To this end, the SG proposes to prepare a report on the Millennium Assembly's theme and submit it to the member states by midsummer of the year 2000. While we agree with the SG that the wide spectrum of sources would provide us with a variety of interesting views, we also believe that the role of GA and the Member States in the preparatory process should not be overlooked. No other sources can give answers to certain issues like SC reform, ECOSOC reform, regional groups reform etc. These issues should be "precooked" here and included in the main theme package.
Another problem may arise in connection with the proposed deadline for the submission of the SG report, midsummer of the year 2000. It seems unrealistic to expect the heads of States and Governments to digest and react to such a far reaching document in a short time. Therefore we would prefer to have the report at an earlier date.
To address these and other concerns expressed here, we support the suggestion that the question of the Millennium Assembly be considered as a separate item of our agenda. As to the format of the discussion, we are in favor of informal meetings of the General Assembly.
Thank you, Mr. President.
Statement by H.E. Mr. Vladimir Galuska, Permanent
Representative of the Czech Republic to the United Nations, The
Situation in Bosnia and Herzegovina
At the outset I wish to voice my country´s support for the statement delivered by Austria on behalf of the European Union and associated countries. As the Czech Republic puts continued stress on stability in Bosnia and Herzegovina and has been actively working for its achievement I would like to address those aspects of this issue which my country considers of particular importance.
The results of the efforts to stabilize peaceful development in Bosnia and Herzegovina confirm that we are facing a long, arduous and complicated process. There are areas with a relatively rapid progress towards the achievement of the set objectives, but also areas in which the results thus far achieved lag behind the expectations of the international community. The Czech Republic is well aware that impatience with slow progress in the solution of certain problems after such a long and bloody conflict would be out of place. Nevertheless, we share the positions of international organizations, UN member states and in particular of the Peace Implementation Council that more rapid progress could have been made in the civilian part of reconstruction. That would undoubtedly have a positive effect on the situation of the population of Bosnia and Herzegovina, on the process of economic revitalization and the strengthening of the state structure as well as on the extent of assistance provided by the international community.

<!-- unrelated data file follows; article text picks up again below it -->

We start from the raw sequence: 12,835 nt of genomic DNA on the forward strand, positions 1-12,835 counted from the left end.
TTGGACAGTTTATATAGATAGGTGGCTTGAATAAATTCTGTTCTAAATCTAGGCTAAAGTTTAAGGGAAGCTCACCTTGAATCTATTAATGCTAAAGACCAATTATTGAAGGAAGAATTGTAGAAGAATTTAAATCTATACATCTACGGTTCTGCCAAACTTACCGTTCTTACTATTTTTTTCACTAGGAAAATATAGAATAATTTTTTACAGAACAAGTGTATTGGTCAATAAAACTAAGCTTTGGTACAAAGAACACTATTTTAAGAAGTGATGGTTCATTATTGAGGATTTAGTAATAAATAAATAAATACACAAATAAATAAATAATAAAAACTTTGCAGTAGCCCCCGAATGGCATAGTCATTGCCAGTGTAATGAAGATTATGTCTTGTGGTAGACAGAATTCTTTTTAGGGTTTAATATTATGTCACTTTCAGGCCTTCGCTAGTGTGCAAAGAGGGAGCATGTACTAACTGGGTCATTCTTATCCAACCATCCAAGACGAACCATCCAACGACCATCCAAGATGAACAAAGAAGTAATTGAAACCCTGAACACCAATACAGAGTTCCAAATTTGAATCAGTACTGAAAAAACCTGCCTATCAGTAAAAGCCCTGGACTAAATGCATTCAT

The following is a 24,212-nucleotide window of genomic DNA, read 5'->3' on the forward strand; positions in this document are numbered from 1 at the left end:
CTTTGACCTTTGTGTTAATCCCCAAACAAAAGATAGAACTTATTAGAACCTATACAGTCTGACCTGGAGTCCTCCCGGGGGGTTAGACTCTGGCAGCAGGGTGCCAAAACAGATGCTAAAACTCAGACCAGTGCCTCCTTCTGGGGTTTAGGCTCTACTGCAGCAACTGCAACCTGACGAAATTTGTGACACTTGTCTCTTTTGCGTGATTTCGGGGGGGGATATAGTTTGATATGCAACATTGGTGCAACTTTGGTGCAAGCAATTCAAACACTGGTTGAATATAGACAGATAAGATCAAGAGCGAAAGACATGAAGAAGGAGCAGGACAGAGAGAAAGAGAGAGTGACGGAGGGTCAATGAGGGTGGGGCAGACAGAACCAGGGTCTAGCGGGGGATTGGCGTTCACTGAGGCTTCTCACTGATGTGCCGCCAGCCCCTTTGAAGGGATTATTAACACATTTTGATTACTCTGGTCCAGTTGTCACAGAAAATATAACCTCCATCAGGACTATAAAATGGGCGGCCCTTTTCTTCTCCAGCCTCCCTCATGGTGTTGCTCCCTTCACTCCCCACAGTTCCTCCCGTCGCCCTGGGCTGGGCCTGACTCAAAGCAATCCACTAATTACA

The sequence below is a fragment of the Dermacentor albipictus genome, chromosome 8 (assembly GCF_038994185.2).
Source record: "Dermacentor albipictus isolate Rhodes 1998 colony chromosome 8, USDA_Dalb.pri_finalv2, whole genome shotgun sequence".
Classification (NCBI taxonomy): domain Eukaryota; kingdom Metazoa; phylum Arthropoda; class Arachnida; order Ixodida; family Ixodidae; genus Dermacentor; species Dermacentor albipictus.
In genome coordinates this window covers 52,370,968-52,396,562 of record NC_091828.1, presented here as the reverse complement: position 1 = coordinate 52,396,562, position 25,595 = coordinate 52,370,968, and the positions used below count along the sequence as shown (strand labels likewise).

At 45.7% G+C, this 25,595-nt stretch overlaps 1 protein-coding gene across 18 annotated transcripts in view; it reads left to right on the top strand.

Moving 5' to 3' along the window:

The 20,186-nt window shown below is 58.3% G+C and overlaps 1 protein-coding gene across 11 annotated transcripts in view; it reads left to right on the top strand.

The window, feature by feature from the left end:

The Czech Republic views the good results achieved continuously in the implementation of the military aspects of the Dayton Peace Accords as a positive and hopeful trend. I am glad to state that the involvement of the Czech mechanized battalion, operating in the sector under the British mandate and its activities since the very beginning of the presence of the NATO-led multinational force, has also had its modest share in this success. Naturally, we highly value the tireless efforts of the United Nations, the Office of the High Representative, the OSCE and other international organizations whose engagement in various fields in the territory of Bosnia and Herzegovina remains quite indispensable.